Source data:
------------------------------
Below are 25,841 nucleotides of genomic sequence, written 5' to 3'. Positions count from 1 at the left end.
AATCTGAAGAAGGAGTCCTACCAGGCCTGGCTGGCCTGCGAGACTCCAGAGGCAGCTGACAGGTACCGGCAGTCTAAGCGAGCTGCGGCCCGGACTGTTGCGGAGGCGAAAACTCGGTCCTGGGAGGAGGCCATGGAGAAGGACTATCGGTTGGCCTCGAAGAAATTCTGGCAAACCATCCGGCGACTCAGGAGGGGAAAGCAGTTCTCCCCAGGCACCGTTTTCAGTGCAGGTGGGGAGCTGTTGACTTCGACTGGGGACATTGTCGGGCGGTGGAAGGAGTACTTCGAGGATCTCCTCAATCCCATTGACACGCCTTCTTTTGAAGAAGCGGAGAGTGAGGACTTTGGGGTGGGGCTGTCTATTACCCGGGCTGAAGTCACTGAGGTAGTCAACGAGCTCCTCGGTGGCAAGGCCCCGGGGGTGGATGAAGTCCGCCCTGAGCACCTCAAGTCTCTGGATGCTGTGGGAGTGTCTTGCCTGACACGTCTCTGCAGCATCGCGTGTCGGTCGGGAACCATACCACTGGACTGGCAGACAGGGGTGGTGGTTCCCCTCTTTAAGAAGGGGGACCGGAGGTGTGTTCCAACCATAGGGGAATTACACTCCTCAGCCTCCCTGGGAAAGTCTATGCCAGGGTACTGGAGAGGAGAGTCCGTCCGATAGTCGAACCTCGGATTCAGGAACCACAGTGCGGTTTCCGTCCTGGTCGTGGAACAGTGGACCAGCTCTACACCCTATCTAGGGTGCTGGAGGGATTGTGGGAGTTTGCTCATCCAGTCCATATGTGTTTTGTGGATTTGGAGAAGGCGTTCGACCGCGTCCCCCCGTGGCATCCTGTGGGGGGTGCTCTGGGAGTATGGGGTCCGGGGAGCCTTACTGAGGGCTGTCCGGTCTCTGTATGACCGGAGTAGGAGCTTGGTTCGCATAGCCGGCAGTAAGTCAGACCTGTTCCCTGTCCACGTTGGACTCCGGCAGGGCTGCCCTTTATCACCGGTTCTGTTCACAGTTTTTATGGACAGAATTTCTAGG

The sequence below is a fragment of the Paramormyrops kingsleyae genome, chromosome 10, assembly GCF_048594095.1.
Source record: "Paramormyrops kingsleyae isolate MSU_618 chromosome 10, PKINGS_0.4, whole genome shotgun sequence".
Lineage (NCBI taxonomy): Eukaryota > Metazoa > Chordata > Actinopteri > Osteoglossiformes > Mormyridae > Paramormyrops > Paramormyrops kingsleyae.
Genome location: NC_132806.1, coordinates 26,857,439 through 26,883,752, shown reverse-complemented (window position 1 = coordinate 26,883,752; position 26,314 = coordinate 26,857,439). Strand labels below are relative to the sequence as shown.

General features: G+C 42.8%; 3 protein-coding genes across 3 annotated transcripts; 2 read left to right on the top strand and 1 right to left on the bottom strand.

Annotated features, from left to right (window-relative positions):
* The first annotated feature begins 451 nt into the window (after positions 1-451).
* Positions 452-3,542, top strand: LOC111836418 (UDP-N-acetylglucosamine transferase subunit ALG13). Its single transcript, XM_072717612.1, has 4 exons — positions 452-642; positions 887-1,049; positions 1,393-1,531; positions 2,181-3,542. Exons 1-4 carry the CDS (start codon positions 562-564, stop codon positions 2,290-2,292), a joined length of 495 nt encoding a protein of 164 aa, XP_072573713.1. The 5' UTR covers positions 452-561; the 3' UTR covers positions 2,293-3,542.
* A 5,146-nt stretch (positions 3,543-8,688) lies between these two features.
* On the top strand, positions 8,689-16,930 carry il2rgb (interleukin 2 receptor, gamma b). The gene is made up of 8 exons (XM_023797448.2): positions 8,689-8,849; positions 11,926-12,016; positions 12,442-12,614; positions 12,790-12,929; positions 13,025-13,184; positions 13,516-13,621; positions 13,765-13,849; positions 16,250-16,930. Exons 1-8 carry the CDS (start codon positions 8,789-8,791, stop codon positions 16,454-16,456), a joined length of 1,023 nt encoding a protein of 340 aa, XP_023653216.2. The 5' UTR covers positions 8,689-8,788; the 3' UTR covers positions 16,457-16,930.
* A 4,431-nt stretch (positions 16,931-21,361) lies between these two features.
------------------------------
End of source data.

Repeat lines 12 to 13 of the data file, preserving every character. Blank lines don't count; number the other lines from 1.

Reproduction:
* On the top strand, positions 8,689-16,930 carry il2rgb (interleukin 2 receptor, gamma b). The gene is made up of 8 exons (XM_023797448.2): positions 8,689-8,849; positions 11,926-12,016; positions 12,442-12,614; positions 12,790-12,929; positions 13,025-13,184; positions 13,516-13,621; positions 13,765-13,849; positions 16,250-16,930. Exons 1-8 carry the CDS (start codon positions 8,789-8,791, stop codon positions 16,454-16,456), a joined length of 1,023 nt encoding a protein of 340 aa, XP_023653216.2. The 5' UTR covers positions 8,689-8,788; the 3' UTR covers positions 16,457-16,930.
* A 4,431-nt stretch (positions 16,931-21,361) lies between these two features.